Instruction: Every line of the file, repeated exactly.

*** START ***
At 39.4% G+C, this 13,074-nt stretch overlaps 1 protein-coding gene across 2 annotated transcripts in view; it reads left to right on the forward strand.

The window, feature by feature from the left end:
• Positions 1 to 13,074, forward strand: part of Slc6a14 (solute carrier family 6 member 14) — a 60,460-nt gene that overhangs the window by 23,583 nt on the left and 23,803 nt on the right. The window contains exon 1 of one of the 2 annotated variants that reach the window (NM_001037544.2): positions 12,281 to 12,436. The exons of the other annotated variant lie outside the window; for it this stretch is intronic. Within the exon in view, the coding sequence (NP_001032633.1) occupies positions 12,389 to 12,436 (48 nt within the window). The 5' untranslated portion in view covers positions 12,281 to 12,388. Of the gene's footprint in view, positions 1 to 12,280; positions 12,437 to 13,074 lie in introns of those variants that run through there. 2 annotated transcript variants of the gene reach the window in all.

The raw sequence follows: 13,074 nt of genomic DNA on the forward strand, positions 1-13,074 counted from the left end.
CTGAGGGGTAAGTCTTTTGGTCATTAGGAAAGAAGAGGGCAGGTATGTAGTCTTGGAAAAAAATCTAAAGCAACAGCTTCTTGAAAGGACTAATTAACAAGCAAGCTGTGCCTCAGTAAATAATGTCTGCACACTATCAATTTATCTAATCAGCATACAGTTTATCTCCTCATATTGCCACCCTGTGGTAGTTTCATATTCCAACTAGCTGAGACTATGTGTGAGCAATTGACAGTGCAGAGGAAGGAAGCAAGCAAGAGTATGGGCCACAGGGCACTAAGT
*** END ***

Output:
At 39.4% G+C, this 13,074-nt stretch overlaps 1 protein-coding gene across 2 annotated transcripts in view; it reads left to right on the forward strand.

The window, feature by feature from the left end:
• Positions 1 to 13,074, forward strand: part of Slc6a14 (solute carrier family 6 member 14) — a 60,460-nt gene that overhangs the window by 23,583 nt on the left and 23,803 nt on the right. The window contains exon 1 of one of the 2 annotated variants that reach the window (NM_001037544.2): positions 12,281 to 12,436. The exons of the other annotated variant lie outside the window; for it this stretch is intronic. Within the exon in view, the coding sequence (NP_001032633.1) occupies positions 12,389 to 12,436 (48 nt within the window). The 5' untranslated portion in view covers positions 12,281 to 12,388. Of the gene's footprint in view, positions 1 to 12,280; positions 12,437 to 13,074 lie in introns of those variants that run through there. 2 annotated transcript variants of the gene reach the window in all.

The raw sequence follows: 13,074 nt of genomic DNA on the forward strand, positions 1-13,074 counted from the left end.
CTGAGGGGTAAGTCTTTTGGTCATTAGGAAAGAAGAGGGCAGGTATGTAGTCTTGGAAAAAAATCTAAAGCAACAGCTTCTTGAAAGGACTAATTAACAAGCAAGCTGTGCCTCAGTAAATAATGTCTGCACACTATCAATTTATCTAATCAGCATACAGTTTATCTCCTCATATTGCCACCCTGTGGTAGTTTCATATTCCAACTAGCTGAGACTATGTGTGAGCAATTGACAGTGCAGAGGAAGGAAGCAAGCAAGAGTATGGGCCACAGGGCACTAAGT